- The Magazine
A pair of gay high school seniors at Kearney High School in Kearney, Mo., had their yearbook quotes yanked from the final publication because their local school district worried that the quotes could “potentially offend” other students.
Joey Slivinski and Thomas Swartz both used quotes referencing the coming out process, with Slivinski writing: “Of course I dress well. I didn’t spend that time in the closet for nothing.”
Swartz wrote: “If ‘Harry Potter’ taught us anything, it’s that no one should have to live in the closet.”
But the district objected to the quotes, and had them removed without notifying the students, reports The Kansas City Star.
In a statement to parents, Kearney School District officials apologized for the removal of quotes, explaining their concerns that some students make take offense to references to homosexuality.
“In an effort to protect our students, quotes that could potentially offend another student or groups of students are not published,” the statement read. “It is the school’s practice to err on the side of caution.
“Doing so in this case had the unintentional consequence of offending the very students the practice was designed to protect. We sincerely apologize to those students. We acknowledge our mistake and will use it as a learning opportunity to improve in the future.”
But Kearney Superintendent Bill Nicely offered a slightly different reason for the omission of the quotes, writing: “During the yearbook editing process, several quotes, not just the ones seen in the news, were omitted for varying reasons. Doing so was an error on the part of the school district. As a result of a breakdown in communication we did not reach out to the students before publication. Had we done so, the quotes would have been permitted.
“[I]t was never the intention of the school district to offend or hurt anyone, and we are deeply sorry for any pain or frustration that resulted due to this error,” Nicely added.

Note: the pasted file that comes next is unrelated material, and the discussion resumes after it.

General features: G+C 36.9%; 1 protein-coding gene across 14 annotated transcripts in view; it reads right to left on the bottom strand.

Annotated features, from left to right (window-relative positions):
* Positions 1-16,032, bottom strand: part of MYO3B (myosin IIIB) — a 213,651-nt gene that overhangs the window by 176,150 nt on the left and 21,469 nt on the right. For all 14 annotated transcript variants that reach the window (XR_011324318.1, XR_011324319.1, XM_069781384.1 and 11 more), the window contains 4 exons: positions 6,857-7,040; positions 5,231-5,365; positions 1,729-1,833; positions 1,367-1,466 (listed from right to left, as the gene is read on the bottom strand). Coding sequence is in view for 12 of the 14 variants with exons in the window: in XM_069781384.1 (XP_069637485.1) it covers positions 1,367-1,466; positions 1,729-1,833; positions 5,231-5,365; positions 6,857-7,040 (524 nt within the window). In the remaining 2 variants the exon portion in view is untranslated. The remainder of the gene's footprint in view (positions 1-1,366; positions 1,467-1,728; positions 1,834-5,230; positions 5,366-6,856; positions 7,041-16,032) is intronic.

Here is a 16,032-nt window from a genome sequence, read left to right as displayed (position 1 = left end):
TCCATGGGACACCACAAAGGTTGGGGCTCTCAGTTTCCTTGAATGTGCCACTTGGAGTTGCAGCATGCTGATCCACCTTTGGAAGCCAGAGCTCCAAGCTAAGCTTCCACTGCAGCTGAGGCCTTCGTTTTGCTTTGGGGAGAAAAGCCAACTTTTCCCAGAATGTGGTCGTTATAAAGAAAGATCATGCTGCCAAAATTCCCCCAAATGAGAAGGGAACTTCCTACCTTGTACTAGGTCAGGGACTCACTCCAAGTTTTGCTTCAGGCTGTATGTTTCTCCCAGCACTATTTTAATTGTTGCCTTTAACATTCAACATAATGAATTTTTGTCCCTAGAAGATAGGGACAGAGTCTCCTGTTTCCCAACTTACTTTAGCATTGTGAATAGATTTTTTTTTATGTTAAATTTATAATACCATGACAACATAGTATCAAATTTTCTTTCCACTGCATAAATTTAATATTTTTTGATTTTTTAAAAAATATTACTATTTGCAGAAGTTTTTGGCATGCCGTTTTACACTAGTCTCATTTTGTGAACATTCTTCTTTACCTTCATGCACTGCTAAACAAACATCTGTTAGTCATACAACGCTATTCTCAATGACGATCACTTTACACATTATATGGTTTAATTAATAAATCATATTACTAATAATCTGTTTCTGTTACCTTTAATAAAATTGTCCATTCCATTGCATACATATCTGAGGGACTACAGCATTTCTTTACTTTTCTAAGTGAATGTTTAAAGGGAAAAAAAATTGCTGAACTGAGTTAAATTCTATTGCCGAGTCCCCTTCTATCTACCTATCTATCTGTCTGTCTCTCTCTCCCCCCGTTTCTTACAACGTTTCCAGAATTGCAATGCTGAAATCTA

News of the district’s censorship resulted in a backlash from the community on social media, with many arguing that the quotes should have been published.
“I have always supported the Kearney School District I have done nothing but always say good things about our schools. I always felt like I was accepted for being myself,” Slivinski wrote on his Facebook page. “I’m not one to post my feelings on social media, but today Kearney School District showed me that I am not accepted for being who I am.”
The boys did receive support from one local elected official. Matthew Ryan Hunt, an openly gay member of the Kearney Board of Education, issued his own statement on Facebook chastising the school district for its actions.
“None of my fellow board members or district administrators involved in this incident knows what it’s like to be openly gay in such a small town like Kearney,” Hunt wrote. “None of them know the sacrifices made and the courage shown by these two individuals to come out as gay in high school.
“I am here to publicly say that I support their quotes, along with many community members, and feel ashamed that they weren’t given the same respect as other students.”
These are challenging times for news organizations. And yet it’s crucial we stay active and provide vital resources and information to both our local readers and the world. So won’t you please take a moment and consider supporting Metro Weekly with a membership? For as little as $5 a month, you can help ensure Metro Weekly magazine and MetroWeekly.com remain free, viable resources as we provide the best, most diverse, culturally-resonant LGBTQ coverage in both the D.C. region and around the world. Memberships come with exclusive perks and discounts, your own personal digital delivery of each week’s magazine (and an archive), access to our Member's Lounge when it launches this fall, and exclusive members-only items like Metro Weekly Membership Mugs and Tote Bags! Check out all our membership levels here and please join us today!